Fixed views and sore heads

plums_0.standard 460x345 There is a plum tree just outside the place where I live.

In the late summer the plums ripen and many wasps come to this wonderful restaurant for the free food and drink.


03_Vespula_germanica_Richard_Bartz I like to have the fresh air coming in so I often leave my door open.

Some of the wasps get lost (maybe they’ve drunk too much) and they end up inside my flat.

They fly to the windows and try to get out through the glass.

This they cannot do.

They try very hard, and they hammer with their little heads on the glass over and over again. They use up a lot of energy and sound quite frantic.

The noise is quite irritating, and I feel sorry for the wasps, so I open the window for them.

These windows are Velux Windows set in the roof; as you pull down the handle the window open up and out into the space outside.

As I do this, the wasp is free to go … but it doesn’t leave, it clings tightly to the glass.

It doesn’t see that it is free to go anywhere it likes; the wasp is literally holding a fixed view.

It’s little eyes are very close to the glass, looking through the pane of glass to the freedom it desires, and it has no awareness that it is already out in space.

Even when the window is almost vertical–so all around the wasp is space–the wasp insists, with great agitation, on trying to get through the glass.

The wasp is unaware of the futility of its approach, and holds very tightly to the very thing which is preventing it from being free.

Our attachment to thoughts, fixed views, makes us like the wasps; agitated, buzzing, repeating old patterns, with no rest. We are so caught up in this behaviour that we ignore the spacious awareness in which we move;  the view in which  alternative, more helpful, moves are possible.

The true freedom that comes from seeing the trap of believing in thoughts may not be available to wasps but for us, thanks to the teachings, this is a real and very wonderful possibility.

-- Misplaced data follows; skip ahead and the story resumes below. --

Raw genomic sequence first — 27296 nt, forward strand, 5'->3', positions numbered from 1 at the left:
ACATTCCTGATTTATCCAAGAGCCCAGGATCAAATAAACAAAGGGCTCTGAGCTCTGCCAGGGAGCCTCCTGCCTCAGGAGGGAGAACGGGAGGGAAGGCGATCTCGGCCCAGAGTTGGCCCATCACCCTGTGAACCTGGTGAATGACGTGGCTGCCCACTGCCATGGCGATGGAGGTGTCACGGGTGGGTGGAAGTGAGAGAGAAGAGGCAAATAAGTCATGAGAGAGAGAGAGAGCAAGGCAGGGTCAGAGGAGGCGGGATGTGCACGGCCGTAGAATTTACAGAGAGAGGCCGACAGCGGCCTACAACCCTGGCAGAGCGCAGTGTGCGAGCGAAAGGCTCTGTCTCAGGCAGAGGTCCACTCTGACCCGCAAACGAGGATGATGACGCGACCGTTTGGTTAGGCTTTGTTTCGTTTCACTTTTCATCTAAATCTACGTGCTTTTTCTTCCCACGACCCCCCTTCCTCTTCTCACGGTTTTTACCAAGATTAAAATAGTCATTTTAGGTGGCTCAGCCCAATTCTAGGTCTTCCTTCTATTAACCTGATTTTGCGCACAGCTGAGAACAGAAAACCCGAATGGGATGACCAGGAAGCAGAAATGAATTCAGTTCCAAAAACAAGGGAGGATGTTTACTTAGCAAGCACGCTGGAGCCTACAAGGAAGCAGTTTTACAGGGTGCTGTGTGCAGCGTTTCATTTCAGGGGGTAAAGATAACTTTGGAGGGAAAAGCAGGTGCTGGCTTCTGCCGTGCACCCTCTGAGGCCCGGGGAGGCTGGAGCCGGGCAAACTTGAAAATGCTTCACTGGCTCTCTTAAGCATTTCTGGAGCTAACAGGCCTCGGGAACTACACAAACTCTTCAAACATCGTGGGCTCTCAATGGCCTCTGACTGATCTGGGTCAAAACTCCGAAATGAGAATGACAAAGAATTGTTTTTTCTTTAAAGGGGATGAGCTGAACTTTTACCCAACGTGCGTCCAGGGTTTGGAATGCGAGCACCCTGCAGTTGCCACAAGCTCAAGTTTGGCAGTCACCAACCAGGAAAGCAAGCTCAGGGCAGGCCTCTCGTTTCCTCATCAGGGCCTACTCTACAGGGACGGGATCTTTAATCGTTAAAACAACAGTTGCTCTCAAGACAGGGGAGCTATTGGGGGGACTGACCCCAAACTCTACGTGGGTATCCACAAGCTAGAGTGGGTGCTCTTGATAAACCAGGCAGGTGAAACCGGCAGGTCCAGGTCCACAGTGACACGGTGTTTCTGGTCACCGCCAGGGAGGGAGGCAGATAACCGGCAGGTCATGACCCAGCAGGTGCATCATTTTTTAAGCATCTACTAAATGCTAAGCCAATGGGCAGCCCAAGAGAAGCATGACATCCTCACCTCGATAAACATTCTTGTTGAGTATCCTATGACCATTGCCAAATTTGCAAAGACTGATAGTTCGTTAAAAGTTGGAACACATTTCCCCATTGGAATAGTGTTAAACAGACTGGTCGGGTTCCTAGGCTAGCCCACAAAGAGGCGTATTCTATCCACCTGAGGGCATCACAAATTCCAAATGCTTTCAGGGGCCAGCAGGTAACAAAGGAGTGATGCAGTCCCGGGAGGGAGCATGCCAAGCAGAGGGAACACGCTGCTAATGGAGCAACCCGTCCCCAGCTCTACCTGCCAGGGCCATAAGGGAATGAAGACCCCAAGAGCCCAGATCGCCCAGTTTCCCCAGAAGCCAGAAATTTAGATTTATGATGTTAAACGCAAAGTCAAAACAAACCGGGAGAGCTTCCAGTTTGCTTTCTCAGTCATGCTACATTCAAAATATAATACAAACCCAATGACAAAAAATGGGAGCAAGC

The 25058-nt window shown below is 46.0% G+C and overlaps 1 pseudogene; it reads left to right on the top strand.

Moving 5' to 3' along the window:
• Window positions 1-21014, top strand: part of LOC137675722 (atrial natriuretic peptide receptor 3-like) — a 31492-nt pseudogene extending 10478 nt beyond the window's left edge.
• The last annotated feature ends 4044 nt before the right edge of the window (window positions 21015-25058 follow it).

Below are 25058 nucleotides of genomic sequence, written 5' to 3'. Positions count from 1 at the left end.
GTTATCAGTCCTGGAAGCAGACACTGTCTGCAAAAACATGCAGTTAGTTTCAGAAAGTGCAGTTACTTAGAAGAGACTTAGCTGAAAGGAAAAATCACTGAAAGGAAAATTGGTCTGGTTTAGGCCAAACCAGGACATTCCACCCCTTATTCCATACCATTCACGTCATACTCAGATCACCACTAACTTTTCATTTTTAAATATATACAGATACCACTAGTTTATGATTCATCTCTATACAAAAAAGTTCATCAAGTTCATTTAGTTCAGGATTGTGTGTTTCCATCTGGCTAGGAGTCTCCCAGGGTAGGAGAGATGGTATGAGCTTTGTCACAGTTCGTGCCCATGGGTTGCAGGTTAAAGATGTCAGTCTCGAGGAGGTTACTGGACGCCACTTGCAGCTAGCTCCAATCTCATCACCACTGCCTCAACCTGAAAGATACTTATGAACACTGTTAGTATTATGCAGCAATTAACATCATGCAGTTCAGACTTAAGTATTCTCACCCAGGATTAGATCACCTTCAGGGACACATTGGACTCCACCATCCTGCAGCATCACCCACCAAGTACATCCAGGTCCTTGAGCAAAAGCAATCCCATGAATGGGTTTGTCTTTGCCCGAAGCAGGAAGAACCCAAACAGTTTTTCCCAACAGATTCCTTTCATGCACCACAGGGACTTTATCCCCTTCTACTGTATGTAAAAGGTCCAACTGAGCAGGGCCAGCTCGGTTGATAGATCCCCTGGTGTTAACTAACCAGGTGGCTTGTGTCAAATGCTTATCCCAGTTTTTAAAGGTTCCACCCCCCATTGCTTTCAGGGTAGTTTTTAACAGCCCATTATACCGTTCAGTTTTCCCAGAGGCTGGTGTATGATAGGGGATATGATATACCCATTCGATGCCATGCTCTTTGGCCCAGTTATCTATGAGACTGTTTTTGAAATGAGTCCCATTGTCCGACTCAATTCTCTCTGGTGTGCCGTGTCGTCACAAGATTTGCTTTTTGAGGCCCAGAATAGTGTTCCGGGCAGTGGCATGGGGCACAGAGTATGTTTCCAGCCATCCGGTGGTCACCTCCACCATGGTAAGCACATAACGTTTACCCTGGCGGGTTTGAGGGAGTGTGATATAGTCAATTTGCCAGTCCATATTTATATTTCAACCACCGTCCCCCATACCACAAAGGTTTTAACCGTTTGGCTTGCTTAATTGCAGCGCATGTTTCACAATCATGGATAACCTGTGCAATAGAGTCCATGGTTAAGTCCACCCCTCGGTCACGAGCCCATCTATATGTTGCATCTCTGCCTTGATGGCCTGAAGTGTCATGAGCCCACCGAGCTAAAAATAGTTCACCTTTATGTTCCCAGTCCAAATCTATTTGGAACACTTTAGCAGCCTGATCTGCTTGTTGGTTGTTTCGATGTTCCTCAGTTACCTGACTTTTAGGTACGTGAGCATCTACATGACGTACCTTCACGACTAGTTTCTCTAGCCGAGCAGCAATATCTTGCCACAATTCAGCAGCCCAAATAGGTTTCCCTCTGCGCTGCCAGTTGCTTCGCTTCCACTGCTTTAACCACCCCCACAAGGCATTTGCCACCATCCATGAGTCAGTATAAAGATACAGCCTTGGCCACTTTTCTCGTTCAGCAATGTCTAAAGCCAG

How to liberate the wasps? Me, I use some care and flick them off with a plastic spatula. If I did not do this the wasp would die—exhausted from its efforts trying to get through the glass.

We are more fortunate in that, having come across the teachings, we can see that moment by moment, the choice is in our hands.

We can hold our fixed view in front of us, look through it and be stuck; or be aware of the ways in which we construe (or construct) things,  relax and be free.

P.S Today a butterfly flew in and up to the window. It too fluttered against the window pane trying to get out. As I opened the window, the butterfly settled down. When the window was fully open, a breeze slightly lifted the wings of the butterfly and it flew up and away, out into space.

I wrote this some years ago when living in a different place,but was reminded of it today as i was trying to persuade a fly to leave through the open velux window in the kitchen. This was more tricky as he had flown in following his nose and was not trying to escape. He flew out and then flew back in again (perhaps having a liking for samsara!) So encouraging him out of the kitchen into another, more boring, room and leaving him there with the window open….was like us in meditation, cooling down the busyness to see clearly and find our way.. it took a while, he was there when i first checked, but eventually he went free : )